Rally ahead! Or not?
by Peter Switzer
In a sense this story could be described as the opposite of an old cliché — up but not in!
In March 2008 before the rebound, the market was down but not out and the accumulation of good moves by world governments and central banks swung sentiment to the positive.
This all explains why the Yanks have been range trading since May this year but in reality it goes back to about October of last year and of course it has directly affected our market. There are reasons to buy but not enough and even though you can see reasons to be positive, there are reasons to be negative as well.
The more adventurous are seeing now as a buying opportunity. The committed long-term investors have to buy — that’s their charter. However, the cautious are sitting on the sidelines in safe investments, so there is a lot of cash on the sidelines, which one day will head for the stock market.
I don’t know when this will happen but it’s why IBISWorld’s Phil Ruthven says he thinks the market could go up 45 per cent in one year some time over the next three years. When the reasons for fear falls are built the money will come — that’s the field of dreams on Wall Street for the bulls.
A surprising development last night was the fact that the US stock markets were up despite industrial production numbers that didn’t impress. Also there were warnings from home builders that would not have helped confidence. I will get back to home building later.
There’s the view that September has been positive because traders need to get a positive result this year after being out of the money all year. However volume has not been good enough to take the S&P 500 over 1030 — it missed on this overnight.
If industrial production numbers had been better than expected then that level might have been breached as well as held. It didn’t happen and we now have to await a positive market mover.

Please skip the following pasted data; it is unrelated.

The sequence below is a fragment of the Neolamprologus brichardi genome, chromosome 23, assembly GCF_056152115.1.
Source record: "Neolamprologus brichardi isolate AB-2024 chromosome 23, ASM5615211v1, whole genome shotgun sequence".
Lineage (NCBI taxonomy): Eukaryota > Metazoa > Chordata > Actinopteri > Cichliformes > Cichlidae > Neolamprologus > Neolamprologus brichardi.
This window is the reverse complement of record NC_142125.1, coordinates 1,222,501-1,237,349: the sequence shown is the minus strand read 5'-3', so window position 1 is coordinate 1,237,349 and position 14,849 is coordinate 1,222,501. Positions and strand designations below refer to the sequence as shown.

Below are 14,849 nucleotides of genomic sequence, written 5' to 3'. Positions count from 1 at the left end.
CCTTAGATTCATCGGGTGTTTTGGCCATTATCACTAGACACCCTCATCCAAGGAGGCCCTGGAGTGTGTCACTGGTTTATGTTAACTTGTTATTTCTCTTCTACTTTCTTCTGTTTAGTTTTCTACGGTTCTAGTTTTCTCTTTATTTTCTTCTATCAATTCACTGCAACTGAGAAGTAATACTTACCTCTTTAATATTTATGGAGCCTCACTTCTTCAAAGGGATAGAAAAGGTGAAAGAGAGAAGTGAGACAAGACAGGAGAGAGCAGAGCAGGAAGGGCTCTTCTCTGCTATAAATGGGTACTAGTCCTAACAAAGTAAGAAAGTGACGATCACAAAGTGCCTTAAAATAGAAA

Industrial production did rise but by less than expected and was down from July but experts say July was an inflated result for extraneous reasons. Then the September Empire State Manufacturing Survey fell from 7.1 in August to 4.14 in September, which was a long way from the forecast of 6.4.
However, you always have to be careful with one month’s figures — they certainly didn’t spook the market but they didn’t help market excitement either.
On a more positive note, Andy Bischel, CIO of SKBA Capital Management told CNBC he expects the market to break out and reach the 1200 level on the S&P by year-end.
“We’ve been through the worst news flows that we can see and we’re not headed for a double-dip,” he said. “And you [may get] the surprise that the tax cuts can get extended—that would be an enormous positive surprise for the market.”
I would throw in the 16 out of 17 times that the US market has risen after mid-term elections and that’s another reason that history repeats.
Double dip has begun
Against this, there are those who believe a US home price double dip has started!
Two reports out recently show prices are hovering for a fall because of oversupply and the end of tax credits that encouraged home buying.
Obviously this information didn’t hurt many share buyers today but one thing I know is that for a decent recovery out of recession, you need the housing sector to kick in early.
Once this happens, it gives consumers confidence and we’re off to the races.
Positive news needed
Possibly we overdid fear in May when European debt concerns surfaced and that could help the market up to a higher level by year’s end but we need some bigger, more positive economic news to create a stock market in a full-blown recovering US economy.
By the way, the S&P 500 finished at 1125.07 and still has 1030 ahead of it and only good news will be essential.
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Published on: Thursday, September 16, 2010blog comments powered by Disqus